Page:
[]Let me here emphasize my meaning by giving an instance of maladministration which daily comes under the eyes of millions of people inhabiting London. I refer to the persistently bad state of the macadamized roads. What is the cause? After rain anyone who looks may see. Generally, if not always, each elevated portion of the surface has at its highest point a piece of broken stone larger than the average of the pieces forming the road–twice or thrice as large. Each of these large pieces, supported by several pieces below, has more power of resisting the impacts of carriage wheels than the smaller pieces around, and becomes relatively prominent. Every carriage wheel, when passing with speed over a prominent point, is jolted upwards, and instantly afterward comes down with a blow upon the succeeding part of the surface. By repetition of these blows a hollow is formed. More than this happens. In rainy weather each hollow becomes filled with water, which makes it softer than the prominent parts and more apt to yield. Hence a surface full of small hills and holes. The evils caused are various. Continuous shakings, uncomfortable to the strong and to the weak very injurious, have to be borne by hundreds of thousands of people in omnibuses, cabs, and carriages; vehicles wear out faster than they should do; horses are overtaxed, and have to be replaced by others sooner than would else be needful. And then the roads themselves wear out rapidly. How does all this happen? simply because the road contractor profits by evading the regulation respecting the size of broken stones. And as the steamroller, of late years introduced, flattens down large and small to an even surface, the surveyor passes the work as all right. Why does he do this? Well, contractors are frequently rich men; and the salaries of surveyors are not very high.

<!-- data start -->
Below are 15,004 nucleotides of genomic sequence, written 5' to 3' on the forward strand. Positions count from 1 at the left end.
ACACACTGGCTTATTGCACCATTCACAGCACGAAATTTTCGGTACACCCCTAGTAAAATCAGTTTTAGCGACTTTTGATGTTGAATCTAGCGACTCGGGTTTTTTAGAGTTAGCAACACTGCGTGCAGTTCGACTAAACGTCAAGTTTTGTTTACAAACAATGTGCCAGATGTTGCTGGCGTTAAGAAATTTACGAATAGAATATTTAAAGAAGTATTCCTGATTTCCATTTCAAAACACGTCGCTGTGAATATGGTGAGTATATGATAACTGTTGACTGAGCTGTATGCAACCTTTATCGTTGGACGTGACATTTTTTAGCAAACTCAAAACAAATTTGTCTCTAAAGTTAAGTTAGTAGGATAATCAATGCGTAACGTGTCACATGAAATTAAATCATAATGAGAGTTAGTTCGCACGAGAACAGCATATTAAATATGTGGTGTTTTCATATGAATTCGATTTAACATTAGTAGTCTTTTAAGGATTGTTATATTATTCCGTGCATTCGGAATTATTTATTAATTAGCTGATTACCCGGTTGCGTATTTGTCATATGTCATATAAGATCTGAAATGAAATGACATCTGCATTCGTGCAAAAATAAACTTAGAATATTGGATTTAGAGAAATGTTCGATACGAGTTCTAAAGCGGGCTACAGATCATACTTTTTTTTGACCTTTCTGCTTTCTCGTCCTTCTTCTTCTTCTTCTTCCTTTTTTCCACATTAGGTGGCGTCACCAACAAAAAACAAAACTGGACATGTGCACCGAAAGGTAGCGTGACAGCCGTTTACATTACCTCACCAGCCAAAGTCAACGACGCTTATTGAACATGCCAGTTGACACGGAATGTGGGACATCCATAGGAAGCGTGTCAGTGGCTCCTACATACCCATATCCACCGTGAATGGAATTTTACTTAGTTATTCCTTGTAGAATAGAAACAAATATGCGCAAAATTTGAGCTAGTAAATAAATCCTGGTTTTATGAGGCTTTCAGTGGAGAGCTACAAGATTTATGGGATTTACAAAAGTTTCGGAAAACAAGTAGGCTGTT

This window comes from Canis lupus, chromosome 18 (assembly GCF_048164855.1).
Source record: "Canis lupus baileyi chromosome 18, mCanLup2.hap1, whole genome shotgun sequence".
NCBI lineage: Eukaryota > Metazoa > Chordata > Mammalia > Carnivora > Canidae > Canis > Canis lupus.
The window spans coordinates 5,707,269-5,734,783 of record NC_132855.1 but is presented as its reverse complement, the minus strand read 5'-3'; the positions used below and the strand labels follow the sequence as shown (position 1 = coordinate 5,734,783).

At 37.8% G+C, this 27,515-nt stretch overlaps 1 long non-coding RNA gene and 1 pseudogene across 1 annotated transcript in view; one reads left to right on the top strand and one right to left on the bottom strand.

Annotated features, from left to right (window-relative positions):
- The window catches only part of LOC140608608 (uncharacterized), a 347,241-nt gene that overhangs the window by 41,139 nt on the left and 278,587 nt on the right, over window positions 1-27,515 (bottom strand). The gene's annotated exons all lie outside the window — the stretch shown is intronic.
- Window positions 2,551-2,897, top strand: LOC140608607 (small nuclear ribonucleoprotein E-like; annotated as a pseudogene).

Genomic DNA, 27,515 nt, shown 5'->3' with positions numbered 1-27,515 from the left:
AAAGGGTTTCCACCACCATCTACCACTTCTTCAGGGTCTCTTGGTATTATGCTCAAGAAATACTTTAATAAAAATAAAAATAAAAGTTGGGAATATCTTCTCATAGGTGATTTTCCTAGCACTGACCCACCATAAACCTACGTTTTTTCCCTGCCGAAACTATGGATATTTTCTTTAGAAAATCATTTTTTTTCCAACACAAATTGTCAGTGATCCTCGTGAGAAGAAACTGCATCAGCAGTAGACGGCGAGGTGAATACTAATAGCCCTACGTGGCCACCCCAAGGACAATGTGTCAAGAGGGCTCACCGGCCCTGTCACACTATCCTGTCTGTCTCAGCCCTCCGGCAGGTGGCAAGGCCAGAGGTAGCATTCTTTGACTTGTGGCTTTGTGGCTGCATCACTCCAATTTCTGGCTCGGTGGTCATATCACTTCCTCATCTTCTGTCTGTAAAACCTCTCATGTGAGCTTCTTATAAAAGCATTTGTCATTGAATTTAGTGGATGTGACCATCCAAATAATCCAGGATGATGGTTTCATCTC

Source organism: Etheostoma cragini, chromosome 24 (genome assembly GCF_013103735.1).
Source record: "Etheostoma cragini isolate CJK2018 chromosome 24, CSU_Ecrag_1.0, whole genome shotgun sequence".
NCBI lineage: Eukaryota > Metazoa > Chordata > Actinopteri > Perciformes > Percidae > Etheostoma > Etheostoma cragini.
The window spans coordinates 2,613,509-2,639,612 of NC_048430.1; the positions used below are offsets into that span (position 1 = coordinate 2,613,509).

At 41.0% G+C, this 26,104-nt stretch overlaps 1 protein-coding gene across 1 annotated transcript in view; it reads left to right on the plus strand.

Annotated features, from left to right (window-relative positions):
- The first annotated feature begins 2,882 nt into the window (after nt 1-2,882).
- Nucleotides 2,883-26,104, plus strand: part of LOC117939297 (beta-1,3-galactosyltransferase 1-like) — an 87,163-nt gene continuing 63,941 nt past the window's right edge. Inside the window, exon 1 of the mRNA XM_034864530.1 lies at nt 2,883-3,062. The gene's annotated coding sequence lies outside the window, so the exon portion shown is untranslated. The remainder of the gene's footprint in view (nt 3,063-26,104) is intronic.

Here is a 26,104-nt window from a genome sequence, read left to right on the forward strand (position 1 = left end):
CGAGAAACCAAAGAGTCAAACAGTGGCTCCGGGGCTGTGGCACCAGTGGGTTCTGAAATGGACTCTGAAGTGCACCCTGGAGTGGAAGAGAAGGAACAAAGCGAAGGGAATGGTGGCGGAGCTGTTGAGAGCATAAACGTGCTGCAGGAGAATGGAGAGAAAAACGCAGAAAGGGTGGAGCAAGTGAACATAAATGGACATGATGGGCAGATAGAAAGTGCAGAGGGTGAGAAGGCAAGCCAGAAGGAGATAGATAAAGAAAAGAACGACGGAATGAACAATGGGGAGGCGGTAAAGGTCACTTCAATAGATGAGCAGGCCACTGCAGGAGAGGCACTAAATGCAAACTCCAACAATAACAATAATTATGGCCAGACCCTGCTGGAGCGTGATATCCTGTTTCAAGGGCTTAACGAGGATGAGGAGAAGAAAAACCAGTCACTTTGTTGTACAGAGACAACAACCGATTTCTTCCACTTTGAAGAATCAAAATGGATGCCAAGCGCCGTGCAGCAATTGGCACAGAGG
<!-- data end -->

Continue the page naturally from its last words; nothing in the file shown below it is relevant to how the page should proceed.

[]At the moment these pages are passing through the press, abundant warnings are furnished to those who can recognize the lesson they teach. Besides minor cases, there are now simultaneously reported in the papers, proceedings concerning the Liberator Building Society, the London and General Bank, Limited, the Hansard Union, Limited, Hobbs & Co., Limited, Barker & Co.'s Bank; in Italy the Banca Romana; and in France the gigantic Panama scandals, implicating directors, legislators, and even ministers. Nevertheless, we shall have tomorrow new schemes, which people will suppose are going right till some catastrophe proves they have been going wrong.